Expect severe traffic congestion, Hong Kong officials warn ahead of annual marathon
Large sections of roads on Hong Kong Island and in Kowloon and parts of the New Territories will be closed for the 74,000 runners taking part
Motorists have been warned of severe traffic disruption on Sunday, when large sections of roads in urban areas will be sealed off to accommodate the annual Hong Kong marathon.
More than 260 bus and minibus routes will be affected as 74,000 runners take to the streets in the city’s biggest sporting event, which covers Hong Kong Island, Kowloon and parts of the New Territories.
From 11.30pm on Saturday night, special traffic arrangements will be put in place in phases, with Tsim Sha Tsui, Mong Kok, Wan Chai and Causeway Bay highlighted as the most affected districts.
Police expect cordons to be removed by 2pm on Sunday, depending on the finishing time for the event.
Eric Tam Ka-kei, senior transport officer with the Transport Department, said it was “very likely” motorists would endure severe congestion.
“We remind drivers once again to avoid going to the affected areas, use trains as far as possible and plan ahead for your journey,” he said.
But there was good news for those who have flights to catch on Sunday, as roads and expressways heading for the airport, including the Kowloon-bound lanes of the Western Harbour Crossing, will remain open.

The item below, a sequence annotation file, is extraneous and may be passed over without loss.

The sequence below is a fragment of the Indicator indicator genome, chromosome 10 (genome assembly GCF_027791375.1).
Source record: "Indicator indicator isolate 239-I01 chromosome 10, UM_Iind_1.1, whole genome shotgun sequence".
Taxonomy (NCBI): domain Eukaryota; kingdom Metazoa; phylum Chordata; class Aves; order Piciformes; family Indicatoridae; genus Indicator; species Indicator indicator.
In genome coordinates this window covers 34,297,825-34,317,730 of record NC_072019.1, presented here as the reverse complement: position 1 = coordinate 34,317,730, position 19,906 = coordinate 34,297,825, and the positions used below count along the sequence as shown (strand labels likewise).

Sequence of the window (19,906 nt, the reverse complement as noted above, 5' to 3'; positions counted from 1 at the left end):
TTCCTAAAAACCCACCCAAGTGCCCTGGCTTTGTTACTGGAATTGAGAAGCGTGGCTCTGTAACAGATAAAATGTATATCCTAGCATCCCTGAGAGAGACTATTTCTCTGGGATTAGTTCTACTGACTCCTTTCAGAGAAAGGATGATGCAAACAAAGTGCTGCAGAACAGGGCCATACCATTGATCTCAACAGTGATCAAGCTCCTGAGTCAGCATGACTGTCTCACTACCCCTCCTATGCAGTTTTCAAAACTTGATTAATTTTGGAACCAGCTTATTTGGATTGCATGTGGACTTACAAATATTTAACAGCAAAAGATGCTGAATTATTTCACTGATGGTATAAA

To further minimise traffic disturbance to the aviation hub, the Tsing Ma bridge has been excluded from the full marathon route for the first time in 19 years.
That means runners who take part in the 42km race will not be able to step foot on Lantau.
Asked about the change on Wednesday, marathon organising committee chairman William Ko Wai-lam said he did not think it would make “much of a difference”.
He was also confident that runners would be taken care of, as more than 800 personnel from the Auxiliary Medical Service would be deployed, while doctors, nurses and ambulance officers would be ready at first aid stations.
Apart from selfie sticks, drones have become a security concern for mass sporting events.
Acting superintendent Don Lau Tat-fai from the Kowloon West traffic division “discouraged” the operation of drones along the race track, but did not say whether it was against the law.
Three men were arrested at the inaugural Formula E race last October over the operation of drones over the race track in a move which was considered as “seriously endangering public safety”.